This week we are joined by Dr Rumi Sakamoto, Senior Lecturer in Asian Studies at the University of Auckland, to discuss remembering the kamikaze and the role of affect in war memory.
This week we are joined by Dr Igor Prusa, lecturer in Media Studies at the Metropolitan University Prague, who will discuss “Ritualising Scandal”. Igor takes us through the surprisingly structured social phenomenon of scandal in Japan, the necessity for tears in a televised confession, and how those who confess can actually come out better for it.
This week we are joined by Caleb Carter, Assistant Professor of Japanese Religions and Buddhist Studies at Kyushu University, to discuss power spots, or pawā-supotto as they are known in Japan.
This week Oliver is joined by Dr Christopher Hayes, Research Associate at the Sainsbury Institute, to discuss his insights on British travel shows that see TV personalities travel the archipelago and reduce it to binary tropes such as “traditional Japan” and “ultra-futuristic Japan”, or “traditional Japan” and “weird Japan”.
Oliver is joined by Dr Enrico Crema of the University of Cambridge to discuss how big data is revolutionising our understandings of prehistoric societies, laying out shifts in demographics and cultural exchange that occurred with early migration from the Korean peninsula to the Japanese mainland.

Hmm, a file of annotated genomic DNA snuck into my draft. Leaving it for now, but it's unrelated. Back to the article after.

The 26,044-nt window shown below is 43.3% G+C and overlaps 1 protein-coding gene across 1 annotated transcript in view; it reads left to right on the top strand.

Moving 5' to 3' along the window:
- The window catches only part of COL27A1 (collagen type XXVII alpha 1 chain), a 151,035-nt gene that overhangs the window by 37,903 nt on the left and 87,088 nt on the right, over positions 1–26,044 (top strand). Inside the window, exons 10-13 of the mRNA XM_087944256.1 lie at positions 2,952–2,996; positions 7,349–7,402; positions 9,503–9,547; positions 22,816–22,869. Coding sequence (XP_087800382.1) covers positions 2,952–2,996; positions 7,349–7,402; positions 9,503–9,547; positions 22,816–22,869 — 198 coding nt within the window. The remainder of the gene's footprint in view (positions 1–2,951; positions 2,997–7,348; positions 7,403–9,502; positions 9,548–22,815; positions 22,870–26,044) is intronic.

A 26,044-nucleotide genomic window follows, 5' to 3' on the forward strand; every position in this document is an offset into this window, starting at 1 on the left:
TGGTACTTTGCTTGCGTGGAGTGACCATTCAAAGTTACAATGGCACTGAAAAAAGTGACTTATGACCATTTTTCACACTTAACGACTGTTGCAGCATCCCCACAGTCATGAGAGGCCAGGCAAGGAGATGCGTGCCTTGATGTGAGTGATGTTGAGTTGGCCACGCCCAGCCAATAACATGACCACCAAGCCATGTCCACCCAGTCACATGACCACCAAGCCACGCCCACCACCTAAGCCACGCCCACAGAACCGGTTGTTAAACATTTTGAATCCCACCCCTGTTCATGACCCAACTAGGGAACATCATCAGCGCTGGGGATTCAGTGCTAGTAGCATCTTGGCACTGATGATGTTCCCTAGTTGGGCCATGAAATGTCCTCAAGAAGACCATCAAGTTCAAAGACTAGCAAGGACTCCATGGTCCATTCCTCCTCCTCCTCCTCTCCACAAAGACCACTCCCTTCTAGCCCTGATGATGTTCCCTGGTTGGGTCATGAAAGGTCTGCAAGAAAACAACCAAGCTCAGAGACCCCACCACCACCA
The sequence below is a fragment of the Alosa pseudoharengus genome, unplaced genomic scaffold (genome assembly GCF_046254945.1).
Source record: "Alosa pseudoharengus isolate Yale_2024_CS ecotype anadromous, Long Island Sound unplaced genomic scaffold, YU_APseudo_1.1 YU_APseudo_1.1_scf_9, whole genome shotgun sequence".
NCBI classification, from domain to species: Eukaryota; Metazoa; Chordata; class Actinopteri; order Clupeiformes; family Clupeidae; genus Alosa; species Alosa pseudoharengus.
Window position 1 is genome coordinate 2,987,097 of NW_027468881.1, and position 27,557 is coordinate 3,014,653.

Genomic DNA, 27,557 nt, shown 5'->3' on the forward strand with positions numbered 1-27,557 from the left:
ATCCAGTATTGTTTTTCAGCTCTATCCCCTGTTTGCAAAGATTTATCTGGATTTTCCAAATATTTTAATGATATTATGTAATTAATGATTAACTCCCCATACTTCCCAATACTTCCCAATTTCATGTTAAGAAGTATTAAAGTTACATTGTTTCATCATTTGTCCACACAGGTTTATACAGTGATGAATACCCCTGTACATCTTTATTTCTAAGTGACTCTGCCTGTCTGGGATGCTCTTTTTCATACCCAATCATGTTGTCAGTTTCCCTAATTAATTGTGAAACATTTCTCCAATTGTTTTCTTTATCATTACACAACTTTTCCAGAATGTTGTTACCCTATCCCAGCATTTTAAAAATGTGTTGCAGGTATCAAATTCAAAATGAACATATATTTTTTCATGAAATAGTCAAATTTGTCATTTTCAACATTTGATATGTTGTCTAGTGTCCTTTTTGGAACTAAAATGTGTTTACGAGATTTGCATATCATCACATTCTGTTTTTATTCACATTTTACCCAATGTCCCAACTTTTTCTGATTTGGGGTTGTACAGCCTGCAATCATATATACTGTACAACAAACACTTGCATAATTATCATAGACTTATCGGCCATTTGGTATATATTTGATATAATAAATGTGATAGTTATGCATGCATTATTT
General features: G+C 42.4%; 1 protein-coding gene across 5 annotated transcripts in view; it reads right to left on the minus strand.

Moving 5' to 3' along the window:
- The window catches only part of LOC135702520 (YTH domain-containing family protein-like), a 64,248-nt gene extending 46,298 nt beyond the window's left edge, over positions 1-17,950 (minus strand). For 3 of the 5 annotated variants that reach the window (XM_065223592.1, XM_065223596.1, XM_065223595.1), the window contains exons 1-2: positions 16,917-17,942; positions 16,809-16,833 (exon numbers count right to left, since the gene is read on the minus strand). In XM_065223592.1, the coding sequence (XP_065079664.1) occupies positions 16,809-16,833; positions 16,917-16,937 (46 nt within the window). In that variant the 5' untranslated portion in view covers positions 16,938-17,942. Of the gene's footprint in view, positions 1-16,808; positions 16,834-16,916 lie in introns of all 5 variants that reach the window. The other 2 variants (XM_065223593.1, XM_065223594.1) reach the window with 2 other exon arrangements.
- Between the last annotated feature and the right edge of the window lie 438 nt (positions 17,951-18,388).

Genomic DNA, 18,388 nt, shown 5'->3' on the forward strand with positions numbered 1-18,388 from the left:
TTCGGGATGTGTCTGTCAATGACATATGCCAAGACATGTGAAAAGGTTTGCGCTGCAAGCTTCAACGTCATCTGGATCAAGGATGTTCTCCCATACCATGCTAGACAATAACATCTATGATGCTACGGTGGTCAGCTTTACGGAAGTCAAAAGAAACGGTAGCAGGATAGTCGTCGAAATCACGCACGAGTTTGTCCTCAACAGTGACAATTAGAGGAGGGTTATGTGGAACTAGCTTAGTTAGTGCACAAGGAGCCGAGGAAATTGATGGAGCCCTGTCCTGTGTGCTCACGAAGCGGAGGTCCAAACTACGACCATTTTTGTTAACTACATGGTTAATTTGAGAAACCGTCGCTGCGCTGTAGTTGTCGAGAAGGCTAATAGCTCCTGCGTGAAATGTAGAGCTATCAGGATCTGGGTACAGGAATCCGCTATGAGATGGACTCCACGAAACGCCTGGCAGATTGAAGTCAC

Oliver is joined by Dr Andrew Littlejohn of Leiden University to discuss disaster heritage around the Great East Japan Earthquake of 2011. Together they explore how disaster heritage fosters debate around the relationship between humans and their environments, as well as its potential to disrupt authorised heritage discourse.
Oliver is joined by Professor David Rear of Chuō University to discuss the once-dominant discourse of nihonjinron, or “Japanese-ness”, which has shaped many aspects of Japanese society over the last century through its ideas of Japanese uniqueness and group-consciousness.